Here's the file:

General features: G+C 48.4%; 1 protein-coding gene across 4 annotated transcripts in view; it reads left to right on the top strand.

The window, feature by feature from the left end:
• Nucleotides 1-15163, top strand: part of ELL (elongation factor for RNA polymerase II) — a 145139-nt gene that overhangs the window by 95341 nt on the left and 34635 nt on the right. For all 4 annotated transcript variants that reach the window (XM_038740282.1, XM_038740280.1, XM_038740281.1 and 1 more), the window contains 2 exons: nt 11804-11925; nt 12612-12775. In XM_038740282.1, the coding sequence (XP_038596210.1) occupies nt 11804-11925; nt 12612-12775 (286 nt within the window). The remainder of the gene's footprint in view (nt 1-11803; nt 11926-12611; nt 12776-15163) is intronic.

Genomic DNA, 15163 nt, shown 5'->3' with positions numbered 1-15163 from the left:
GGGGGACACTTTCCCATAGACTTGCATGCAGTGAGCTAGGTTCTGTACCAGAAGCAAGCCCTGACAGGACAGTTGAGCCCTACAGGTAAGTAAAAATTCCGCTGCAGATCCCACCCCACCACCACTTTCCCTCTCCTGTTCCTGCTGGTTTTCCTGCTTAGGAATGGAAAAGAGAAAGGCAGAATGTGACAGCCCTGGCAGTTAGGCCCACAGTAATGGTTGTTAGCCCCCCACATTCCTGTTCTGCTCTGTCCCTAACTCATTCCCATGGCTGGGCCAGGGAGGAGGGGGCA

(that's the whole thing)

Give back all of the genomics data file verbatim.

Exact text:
General features: G+C 48.4%; 1 protein-coding gene across 4 annotated transcripts in view; it reads left to right on the top strand.

The window, feature by feature from the left end:
• Nucleotides 1-15163, top strand: part of ELL (elongation factor for RNA polymerase II) — a 145139-nt gene that overhangs the window by 95341 nt on the left and 34635 nt on the right. For all 4 annotated transcript variants that reach the window (XM_038740282.1, XM_038740280.1, XM_038740281.1 and 1 more), the window contains 2 exons: nt 11804-11925; nt 12612-12775. In XM_038740282.1, the coding sequence (XP_038596210.1) occupies nt 11804-11925; nt 12612-12775 (286 nt within the window). The remainder of the gene's footprint in view (nt 1-11803; nt 11926-12611; nt 12776-15163) is intronic.

Genomic DNA, 15163 nt, shown 5'->3' with positions numbered 1-15163 from the left:
GGGGGACACTTTCCCATAGACTTGCATGCAGTGAGCTAGGTTCTGTACCAGAAGCAAGCCCTGACAGGACAGTTGAGCCCTACAGGTAAGTAAAAATTCCGCTGCAGATCCCACCCCACCACCACTTTCCCTCTCCTGTTCCTGCTGGTTTTCCTGCTTAGGAATGGAAAAGAGAAAGGCAGAATGTGACAGCCCTGGCAGTTAGGCCCACAGTAATGGTTGTTAGCCCCCCACATTCCTGTTCTGCTCTGTCCCTAACTCATTCCCATGGCTGGGCCAGGGAGGAGGGGGCA